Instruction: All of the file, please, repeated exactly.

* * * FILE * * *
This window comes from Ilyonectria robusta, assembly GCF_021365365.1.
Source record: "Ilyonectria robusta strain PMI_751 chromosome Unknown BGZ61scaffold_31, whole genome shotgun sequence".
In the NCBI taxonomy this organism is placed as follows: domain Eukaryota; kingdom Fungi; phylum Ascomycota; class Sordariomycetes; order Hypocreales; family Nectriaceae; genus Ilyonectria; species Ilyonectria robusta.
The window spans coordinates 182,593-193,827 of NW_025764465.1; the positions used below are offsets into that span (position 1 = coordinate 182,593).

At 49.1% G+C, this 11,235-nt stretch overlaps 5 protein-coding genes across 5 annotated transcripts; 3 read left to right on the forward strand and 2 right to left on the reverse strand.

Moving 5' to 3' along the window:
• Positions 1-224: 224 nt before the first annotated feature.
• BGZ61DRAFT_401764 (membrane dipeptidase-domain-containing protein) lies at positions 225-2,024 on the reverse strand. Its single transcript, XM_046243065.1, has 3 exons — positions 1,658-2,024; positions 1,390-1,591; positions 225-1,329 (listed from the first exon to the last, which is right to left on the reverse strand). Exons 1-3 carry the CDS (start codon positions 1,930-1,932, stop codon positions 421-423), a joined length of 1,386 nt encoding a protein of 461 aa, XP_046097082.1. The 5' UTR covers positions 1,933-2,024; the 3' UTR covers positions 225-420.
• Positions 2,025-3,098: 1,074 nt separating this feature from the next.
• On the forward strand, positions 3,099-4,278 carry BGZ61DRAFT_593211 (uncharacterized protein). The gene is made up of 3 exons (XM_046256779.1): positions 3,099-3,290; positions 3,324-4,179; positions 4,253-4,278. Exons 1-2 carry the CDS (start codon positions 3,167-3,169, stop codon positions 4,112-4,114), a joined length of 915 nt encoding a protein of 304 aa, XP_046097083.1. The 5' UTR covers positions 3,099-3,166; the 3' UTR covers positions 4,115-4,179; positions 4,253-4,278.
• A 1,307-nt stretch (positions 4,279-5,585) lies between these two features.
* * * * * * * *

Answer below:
This window comes from Ilyonectria robusta, assembly GCF_021365365.1.
Source record: "Ilyonectria robusta strain PMI_751 chromosome Unknown BGZ61scaffold_31, whole genome shotgun sequence".
In the NCBI taxonomy this organism is placed as follows: domain Eukaryota; kingdom Fungi; phylum Ascomycota; class Sordariomycetes; order Hypocreales; family Nectriaceae; genus Ilyonectria; species Ilyonectria robusta.
The window spans coordinates 182,593-193,827 of NW_025764465.1; the positions used below are offsets into that span (position 1 = coordinate 182,593).

At 49.1% G+C, this 11,235-nt stretch overlaps 5 protein-coding genes across 5 annotated transcripts; 3 read left to right on the forward strand and 2 right to left on the reverse strand.

Moving 5' to 3' along the window:
• Positions 1-224: 224 nt before the first annotated feature.
• BGZ61DRAFT_401764 (membrane dipeptidase-domain-containing protein) lies at positions 225-2,024 on the reverse strand. Its single transcript, XM_046243065.1, has 3 exons — positions 1,658-2,024; positions 1,390-1,591; positions 225-1,329 (listed from the first exon to the last, which is right to left on the reverse strand). Exons 1-3 carry the CDS (start codon positions 1,930-1,932, stop codon positions 421-423), a joined length of 1,386 nt encoding a protein of 461 aa, XP_046097082.1. The 5' UTR covers positions 1,933-2,024; the 3' UTR covers positions 225-420.
• Positions 2,025-3,098: 1,074 nt separating this feature from the next.
• On the forward strand, positions 3,099-4,278 carry BGZ61DRAFT_593211 (uncharacterized protein). The gene is made up of 3 exons (XM_046256779.1): positions 3,099-3,290; positions 3,324-4,179; positions 4,253-4,278. Exons 1-2 carry the CDS (start codon positions 3,167-3,169, stop codon positions 4,112-4,114), a joined length of 915 nt encoding a protein of 304 aa, XP_046097083.1. The 5' UTR covers positions 3,099-3,166; the 3' UTR covers positions 4,115-4,179; positions 4,253-4,278.
• A 1,307-nt stretch (positions 4,279-5,585) lies between these two features.